Dates

Messages app top and bottom background gradients

Messages app recipient bubble top and bottom gradients

iMessage send button

SMS send button

Notes app color

System Colors

In the System Colors preference pane, users may customize system colors as such:

Change system blue colors to any color you want

Change system gray colors to any color you want

Change system background colors to any color you want

Change system red colors to any color you want

Change system orange colors to any color you want

Change system yellow colors to any color you want

Change system green colors to any color you want

Change system purple colors to any color you want

Change system pink colors to any color you want

Change system brown colors to any color you want

Change system teal colors to any color you want

Change system white colors to any color you want

Change system black colors to any color you want

Change system cyan colors to any color you want

Change system label colors to any color you want

Change system dark green colors to any color you want

Change system dark red colors to any color you want

Change system dark blue colors to any color you want

Change system dark orange colors to any color you want

Change system dark teal colors to any color you want

Change system dark pink colors to any color you want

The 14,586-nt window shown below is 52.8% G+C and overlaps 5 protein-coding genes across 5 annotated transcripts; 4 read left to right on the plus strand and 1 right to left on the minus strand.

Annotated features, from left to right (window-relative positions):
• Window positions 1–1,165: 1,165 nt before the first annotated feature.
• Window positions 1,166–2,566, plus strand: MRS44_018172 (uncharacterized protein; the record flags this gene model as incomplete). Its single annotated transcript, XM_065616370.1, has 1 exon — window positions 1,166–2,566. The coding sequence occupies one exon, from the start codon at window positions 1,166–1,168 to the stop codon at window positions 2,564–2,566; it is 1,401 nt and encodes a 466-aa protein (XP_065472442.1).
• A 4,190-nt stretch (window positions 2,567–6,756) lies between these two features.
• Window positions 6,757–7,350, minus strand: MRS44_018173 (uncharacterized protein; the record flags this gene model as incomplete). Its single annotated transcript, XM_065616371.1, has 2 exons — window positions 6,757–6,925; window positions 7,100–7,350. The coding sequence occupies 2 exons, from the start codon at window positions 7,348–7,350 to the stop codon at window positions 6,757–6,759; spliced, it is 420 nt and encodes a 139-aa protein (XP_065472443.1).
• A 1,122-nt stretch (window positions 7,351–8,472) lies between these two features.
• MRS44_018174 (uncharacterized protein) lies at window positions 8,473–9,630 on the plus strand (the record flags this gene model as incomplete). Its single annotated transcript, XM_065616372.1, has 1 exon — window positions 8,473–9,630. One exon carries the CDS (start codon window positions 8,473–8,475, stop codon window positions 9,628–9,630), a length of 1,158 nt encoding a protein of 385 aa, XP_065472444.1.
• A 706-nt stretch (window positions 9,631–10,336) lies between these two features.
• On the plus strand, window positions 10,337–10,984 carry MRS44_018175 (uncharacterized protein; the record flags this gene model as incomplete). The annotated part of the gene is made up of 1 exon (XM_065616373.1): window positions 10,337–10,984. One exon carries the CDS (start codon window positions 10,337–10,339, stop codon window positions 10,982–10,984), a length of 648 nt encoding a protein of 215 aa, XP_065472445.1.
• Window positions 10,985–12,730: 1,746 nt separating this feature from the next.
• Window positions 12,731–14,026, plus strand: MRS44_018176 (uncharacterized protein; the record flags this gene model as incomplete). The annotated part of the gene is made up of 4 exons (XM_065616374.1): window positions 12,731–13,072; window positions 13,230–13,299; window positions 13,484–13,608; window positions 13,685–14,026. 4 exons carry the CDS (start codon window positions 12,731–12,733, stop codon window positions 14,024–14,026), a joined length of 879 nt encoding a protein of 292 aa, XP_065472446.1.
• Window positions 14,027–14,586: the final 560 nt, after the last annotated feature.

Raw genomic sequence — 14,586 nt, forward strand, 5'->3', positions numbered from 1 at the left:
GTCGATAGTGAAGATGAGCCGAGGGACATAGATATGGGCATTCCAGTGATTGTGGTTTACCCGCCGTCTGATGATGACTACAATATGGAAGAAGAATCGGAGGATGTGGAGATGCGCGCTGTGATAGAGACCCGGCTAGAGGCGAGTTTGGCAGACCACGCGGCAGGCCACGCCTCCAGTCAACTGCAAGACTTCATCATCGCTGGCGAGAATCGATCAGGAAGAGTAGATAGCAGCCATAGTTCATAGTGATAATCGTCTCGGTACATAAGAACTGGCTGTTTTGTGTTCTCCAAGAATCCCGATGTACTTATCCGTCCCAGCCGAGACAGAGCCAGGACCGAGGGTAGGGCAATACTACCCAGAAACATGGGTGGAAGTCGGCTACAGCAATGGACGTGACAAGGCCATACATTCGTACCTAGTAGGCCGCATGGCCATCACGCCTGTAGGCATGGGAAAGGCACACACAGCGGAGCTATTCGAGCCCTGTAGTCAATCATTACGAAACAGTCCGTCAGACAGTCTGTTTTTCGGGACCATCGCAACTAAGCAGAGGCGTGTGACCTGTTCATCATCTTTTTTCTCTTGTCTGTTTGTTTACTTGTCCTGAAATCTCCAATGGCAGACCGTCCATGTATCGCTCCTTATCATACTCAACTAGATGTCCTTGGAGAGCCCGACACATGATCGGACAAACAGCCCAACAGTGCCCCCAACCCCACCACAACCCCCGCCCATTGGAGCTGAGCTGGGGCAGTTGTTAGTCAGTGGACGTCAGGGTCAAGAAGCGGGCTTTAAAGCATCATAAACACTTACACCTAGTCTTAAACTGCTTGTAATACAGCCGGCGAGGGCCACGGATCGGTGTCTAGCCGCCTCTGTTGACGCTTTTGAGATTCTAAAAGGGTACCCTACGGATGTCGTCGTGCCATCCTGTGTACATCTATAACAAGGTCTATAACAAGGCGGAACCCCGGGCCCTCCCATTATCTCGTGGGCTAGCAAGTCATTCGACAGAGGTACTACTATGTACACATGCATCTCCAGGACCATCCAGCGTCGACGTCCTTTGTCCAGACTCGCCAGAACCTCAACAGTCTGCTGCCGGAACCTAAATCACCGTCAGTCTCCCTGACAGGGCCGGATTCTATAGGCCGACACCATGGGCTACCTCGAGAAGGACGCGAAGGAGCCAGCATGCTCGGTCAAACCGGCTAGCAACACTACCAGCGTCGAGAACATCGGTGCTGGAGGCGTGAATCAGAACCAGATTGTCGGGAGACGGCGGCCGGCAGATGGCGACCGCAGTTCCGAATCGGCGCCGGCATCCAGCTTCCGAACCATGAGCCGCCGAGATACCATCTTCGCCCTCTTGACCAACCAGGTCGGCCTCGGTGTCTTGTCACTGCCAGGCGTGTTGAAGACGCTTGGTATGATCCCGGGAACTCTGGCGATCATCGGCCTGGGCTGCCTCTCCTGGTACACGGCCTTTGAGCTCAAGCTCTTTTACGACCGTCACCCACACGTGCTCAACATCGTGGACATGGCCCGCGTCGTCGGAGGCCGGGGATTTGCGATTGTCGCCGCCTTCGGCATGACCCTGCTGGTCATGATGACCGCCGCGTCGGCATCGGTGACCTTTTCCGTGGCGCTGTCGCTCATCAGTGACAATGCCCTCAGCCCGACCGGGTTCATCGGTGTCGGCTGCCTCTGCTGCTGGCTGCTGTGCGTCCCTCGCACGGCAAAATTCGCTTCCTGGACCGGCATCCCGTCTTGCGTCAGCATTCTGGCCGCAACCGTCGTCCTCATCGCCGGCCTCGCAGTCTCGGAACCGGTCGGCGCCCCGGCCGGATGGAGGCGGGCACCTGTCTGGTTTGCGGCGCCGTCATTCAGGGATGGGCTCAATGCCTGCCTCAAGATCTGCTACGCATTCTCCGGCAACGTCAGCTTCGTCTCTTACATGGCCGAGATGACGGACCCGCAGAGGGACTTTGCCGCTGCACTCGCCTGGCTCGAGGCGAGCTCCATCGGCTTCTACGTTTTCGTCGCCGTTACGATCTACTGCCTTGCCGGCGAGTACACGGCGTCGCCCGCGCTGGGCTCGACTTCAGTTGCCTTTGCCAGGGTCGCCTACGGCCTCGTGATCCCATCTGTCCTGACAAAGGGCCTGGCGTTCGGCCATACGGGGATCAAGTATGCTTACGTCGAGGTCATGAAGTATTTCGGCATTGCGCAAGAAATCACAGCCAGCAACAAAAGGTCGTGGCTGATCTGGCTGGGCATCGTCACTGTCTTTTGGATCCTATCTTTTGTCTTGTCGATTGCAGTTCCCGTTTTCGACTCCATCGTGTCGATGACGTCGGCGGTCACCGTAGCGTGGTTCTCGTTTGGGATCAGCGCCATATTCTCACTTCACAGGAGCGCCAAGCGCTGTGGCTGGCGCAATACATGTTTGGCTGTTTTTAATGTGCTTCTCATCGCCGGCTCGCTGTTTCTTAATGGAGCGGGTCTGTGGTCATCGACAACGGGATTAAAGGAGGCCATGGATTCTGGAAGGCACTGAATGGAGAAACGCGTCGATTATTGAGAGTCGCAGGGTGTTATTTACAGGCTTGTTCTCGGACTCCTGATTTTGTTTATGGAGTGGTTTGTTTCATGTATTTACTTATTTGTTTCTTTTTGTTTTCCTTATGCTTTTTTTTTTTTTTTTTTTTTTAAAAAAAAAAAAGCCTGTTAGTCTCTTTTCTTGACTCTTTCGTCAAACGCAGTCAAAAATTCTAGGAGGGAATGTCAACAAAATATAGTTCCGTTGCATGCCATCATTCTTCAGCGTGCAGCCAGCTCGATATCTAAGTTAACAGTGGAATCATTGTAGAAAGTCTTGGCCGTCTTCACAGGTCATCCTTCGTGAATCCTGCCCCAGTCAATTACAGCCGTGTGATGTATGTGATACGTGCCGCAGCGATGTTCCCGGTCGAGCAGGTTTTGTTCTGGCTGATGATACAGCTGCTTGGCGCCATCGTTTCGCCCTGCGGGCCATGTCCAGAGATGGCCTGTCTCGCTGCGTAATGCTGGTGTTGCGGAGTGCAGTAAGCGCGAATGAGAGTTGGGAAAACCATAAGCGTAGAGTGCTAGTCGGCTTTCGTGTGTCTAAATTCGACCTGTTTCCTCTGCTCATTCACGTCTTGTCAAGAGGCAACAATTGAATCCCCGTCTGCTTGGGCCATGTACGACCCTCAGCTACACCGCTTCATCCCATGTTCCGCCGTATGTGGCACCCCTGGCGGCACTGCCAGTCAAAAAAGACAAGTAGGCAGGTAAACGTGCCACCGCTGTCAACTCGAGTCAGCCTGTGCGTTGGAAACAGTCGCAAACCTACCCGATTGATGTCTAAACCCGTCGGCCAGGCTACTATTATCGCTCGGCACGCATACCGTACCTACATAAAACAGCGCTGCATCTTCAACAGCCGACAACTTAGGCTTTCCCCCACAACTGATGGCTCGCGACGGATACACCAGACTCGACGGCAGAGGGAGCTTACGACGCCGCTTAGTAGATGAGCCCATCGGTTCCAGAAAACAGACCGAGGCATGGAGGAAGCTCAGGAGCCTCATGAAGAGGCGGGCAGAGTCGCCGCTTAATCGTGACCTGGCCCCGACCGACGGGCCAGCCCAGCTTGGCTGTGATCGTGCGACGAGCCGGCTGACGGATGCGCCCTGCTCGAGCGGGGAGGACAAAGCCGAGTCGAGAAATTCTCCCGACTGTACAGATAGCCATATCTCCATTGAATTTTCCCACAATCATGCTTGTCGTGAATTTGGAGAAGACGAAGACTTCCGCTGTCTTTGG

Change system dark yellow colors yo any color you want

Sliders

In the Sliders preference pane, users may configure the following options:

Enable and configure a custom App Switcher blur effect

Enable and configure a custom App Switcher dimming effect

Enable and configure a custom App Switcher opacity effect

Enable and configure a custom Spotlight blur effect

Enable and configure a custom cover sheet blur effect

Enable and configure a custom Dock blur effect

Below the aforementioned preference panes are sections for saving and loading presets and accessing tweak settings. The latter contains an option to respring, reset the tweak’s options to their defaults, and a way to enter Safe Mode if needed. The developer also provides an Apply button at the top right of each preference pane for saving your changes — tapping it will result in a respring.

Colouration is a good way to get your hands dirty with system colorization, especially if you’re new to jailbreaking and might be interested in trying to make your handset unique from everyone else’s. The tweak is available for $0.99 from the Packix repository via any package manager and supports jailbroken iOS 13 and 14 devices.

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How To Add Custom Screensaver Images To Your Kobo E